Western pond turtles

They survived the dinosaurs, but turtles worldwide are facing a modern extinction crisis, with half of all species at risk of disappearing.
Once common from Baja California to Puget Sound, the small, long-lived western pond turtle (Actinemys marmorata) is listed as endangered in Washington and threatened in Oregon. The Oregon Zoo works with Washington Department of Fish and Wildlife (WDFW) to help restore this shy reptile to its historic range through a unique head-starting program. As a result, Western pond turtle numbers are on the rise.
Adult turtles can live up to 70 years, nest on land and feed, breed and bask in water. They prefer streams, ponds, lakes and permanent wetlands, although their populations are much reduced and concentrated in a few locations.

Threats

Habitat loss

draining and filling of wetlands, dams and water diversion deprive these aquatic reptiles of critical habitat

Invasive predators

bullfrogs and largemouth bass prey on the vulnerable hatchlings

Shell disease

an emergent disease affecting the shell, which can lead to paralysis and death in advances stages

Invasive plants

when non-native plant species dominate, turtles can't excavate a nest, and the sun can't reach their nests


Oregon spotted frog recovery

In 1990, work started to recover Western pond turtles in Washington. The Oregon Zoo has been a collaborator since 1998.

A "head-starting" project was initiated to protect the turtles during their most vulnerable stage of life and to accelerate their natural growth rates.

What the recovery project looks like:

  • Spring: WDFW biologists survey for adult female turtles.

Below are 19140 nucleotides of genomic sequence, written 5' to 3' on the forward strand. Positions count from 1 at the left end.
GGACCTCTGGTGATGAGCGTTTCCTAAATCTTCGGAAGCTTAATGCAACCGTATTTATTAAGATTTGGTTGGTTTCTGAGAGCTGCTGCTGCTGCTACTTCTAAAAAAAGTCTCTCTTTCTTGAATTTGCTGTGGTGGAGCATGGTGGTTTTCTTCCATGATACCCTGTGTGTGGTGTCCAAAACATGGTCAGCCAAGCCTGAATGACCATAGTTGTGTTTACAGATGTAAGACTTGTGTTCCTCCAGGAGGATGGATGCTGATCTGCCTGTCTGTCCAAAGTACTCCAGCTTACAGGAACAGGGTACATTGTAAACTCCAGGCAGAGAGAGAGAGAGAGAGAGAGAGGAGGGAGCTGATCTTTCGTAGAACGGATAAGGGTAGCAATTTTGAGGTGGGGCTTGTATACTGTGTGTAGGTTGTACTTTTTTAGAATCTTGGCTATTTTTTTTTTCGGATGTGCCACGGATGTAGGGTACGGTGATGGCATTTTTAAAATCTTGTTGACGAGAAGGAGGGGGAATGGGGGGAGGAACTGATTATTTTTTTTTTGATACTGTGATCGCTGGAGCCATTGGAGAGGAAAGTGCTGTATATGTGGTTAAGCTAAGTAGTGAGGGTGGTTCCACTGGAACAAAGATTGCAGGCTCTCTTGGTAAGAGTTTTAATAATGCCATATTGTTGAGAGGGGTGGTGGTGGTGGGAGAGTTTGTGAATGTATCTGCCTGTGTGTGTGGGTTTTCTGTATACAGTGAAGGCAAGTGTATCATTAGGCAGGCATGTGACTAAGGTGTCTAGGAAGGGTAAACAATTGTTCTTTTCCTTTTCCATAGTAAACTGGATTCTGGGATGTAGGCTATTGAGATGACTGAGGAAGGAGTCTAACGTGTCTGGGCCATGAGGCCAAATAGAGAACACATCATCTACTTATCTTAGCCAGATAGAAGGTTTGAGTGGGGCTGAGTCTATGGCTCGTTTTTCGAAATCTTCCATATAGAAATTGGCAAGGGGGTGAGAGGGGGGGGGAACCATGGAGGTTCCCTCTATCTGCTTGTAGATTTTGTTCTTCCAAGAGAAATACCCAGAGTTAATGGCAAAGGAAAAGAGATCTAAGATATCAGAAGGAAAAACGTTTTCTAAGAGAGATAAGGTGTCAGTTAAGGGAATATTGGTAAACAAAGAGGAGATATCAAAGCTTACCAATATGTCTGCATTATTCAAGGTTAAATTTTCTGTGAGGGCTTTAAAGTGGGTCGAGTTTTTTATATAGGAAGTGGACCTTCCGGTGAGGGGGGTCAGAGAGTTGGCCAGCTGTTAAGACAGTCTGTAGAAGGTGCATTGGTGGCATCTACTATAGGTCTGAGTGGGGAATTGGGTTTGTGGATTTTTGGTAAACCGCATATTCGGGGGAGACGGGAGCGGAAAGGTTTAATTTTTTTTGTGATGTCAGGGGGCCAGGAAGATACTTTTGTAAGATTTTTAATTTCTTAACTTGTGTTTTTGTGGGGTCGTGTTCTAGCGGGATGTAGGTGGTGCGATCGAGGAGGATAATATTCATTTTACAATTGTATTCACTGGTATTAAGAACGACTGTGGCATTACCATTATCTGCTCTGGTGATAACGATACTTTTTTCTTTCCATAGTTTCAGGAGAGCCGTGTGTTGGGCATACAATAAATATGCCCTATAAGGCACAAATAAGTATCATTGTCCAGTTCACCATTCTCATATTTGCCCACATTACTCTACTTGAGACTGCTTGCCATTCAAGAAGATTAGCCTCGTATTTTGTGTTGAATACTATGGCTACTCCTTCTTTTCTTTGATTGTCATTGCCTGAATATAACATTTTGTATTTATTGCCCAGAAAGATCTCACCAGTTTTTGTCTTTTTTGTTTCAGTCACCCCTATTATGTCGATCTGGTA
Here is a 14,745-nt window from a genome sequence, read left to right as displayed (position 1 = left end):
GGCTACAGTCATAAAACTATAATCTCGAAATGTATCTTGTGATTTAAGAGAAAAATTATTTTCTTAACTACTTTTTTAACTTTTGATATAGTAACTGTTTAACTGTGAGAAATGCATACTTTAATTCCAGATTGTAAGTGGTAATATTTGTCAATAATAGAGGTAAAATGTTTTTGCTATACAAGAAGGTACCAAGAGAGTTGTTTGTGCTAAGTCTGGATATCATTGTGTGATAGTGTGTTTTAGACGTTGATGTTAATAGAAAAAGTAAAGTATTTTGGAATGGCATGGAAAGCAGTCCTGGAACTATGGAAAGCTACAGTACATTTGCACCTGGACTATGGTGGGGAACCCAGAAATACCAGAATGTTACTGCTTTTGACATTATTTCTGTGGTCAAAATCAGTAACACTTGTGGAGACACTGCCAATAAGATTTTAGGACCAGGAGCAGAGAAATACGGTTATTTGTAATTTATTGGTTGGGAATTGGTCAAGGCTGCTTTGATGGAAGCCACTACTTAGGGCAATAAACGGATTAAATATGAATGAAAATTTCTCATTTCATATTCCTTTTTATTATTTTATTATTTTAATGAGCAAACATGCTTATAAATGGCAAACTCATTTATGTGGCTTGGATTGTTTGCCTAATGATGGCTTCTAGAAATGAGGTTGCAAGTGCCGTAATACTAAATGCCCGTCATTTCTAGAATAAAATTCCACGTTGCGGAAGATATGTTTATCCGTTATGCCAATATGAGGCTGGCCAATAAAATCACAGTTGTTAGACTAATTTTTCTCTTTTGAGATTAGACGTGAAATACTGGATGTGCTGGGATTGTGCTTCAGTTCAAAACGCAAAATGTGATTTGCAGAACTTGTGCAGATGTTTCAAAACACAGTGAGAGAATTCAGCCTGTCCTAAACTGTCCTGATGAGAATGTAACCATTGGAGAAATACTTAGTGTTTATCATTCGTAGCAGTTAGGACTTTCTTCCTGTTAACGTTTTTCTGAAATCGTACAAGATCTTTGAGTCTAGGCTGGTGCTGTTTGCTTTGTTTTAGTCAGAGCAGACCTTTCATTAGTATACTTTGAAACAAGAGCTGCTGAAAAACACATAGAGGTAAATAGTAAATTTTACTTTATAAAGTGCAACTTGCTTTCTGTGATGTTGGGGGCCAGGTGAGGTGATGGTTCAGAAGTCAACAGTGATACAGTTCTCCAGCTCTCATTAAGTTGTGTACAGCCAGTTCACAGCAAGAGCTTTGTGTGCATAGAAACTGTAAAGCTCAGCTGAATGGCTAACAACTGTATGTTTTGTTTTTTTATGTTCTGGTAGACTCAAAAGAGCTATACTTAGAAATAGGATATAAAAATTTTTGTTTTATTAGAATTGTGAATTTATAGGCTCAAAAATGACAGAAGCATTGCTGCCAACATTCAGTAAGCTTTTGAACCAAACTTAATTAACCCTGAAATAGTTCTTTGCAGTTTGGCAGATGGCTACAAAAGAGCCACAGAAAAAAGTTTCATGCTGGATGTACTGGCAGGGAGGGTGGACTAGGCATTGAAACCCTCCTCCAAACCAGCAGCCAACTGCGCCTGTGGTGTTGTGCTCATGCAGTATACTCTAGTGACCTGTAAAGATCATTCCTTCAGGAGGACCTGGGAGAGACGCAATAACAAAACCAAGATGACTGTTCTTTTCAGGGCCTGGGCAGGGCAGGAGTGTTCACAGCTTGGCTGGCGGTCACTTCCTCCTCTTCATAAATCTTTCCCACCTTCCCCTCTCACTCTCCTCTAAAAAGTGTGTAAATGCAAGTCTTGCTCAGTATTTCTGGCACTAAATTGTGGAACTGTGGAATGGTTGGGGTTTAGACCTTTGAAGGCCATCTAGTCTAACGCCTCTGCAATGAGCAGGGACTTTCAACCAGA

• Summer: Female turtles dig a nest in dry, densely packed soil. She deposits two to 11 eggs into the nest, which she then covers and abandons. Biologists locate and protect nests with wire exclosures to keep predators out. The eggs incubate naturally all summer.
  • Fall: Biologists ­ collect some of the quarter-sized hatchlings and move them to facilities such as the Oregon Zoo, where they grow and eat in a predator-free 'simulated summer' environment.
  • Winter: In the wild, hatchlings become dormant in the cold. But the enhanced light and warmth at the zoo stimulates them to continue to eat and grow.
  • Summer: About 10 months after their summertime hatch, zoo-reared juvenile turtles are nearly three times larger than if they had remained in the wild and survived. Now large enough to avoid being eaten by common non-native predators like bullfrogs, they are released at sites selected by WDFW.

Successes and ongoing recovery work

In 1990, only two pond turtle sites were left in Washington. Today, six populations have been established with two in Puget Sound and four in the Columbia River Gorge. During the same period, more than 1,800 turtles have been head-started and released to these sites. Studies have revealed that an estimated 95 percent of turtles released in the Columbia River Gorge survived their first year.

Currently, the Washington Department of Fish and Wildlife and partners are investigating causes and treatments for the shell disease that has affected some of Washington's western pond turtles.

The Western pond turtle recovery program is a collaboration between the Oregon Zoo, Woodland Park Zoo and the WDFW. Other partners include Bonneville Power Administration, U.S. Forest Service, Washington State Parks, US Fish and Wildlife Service, and others.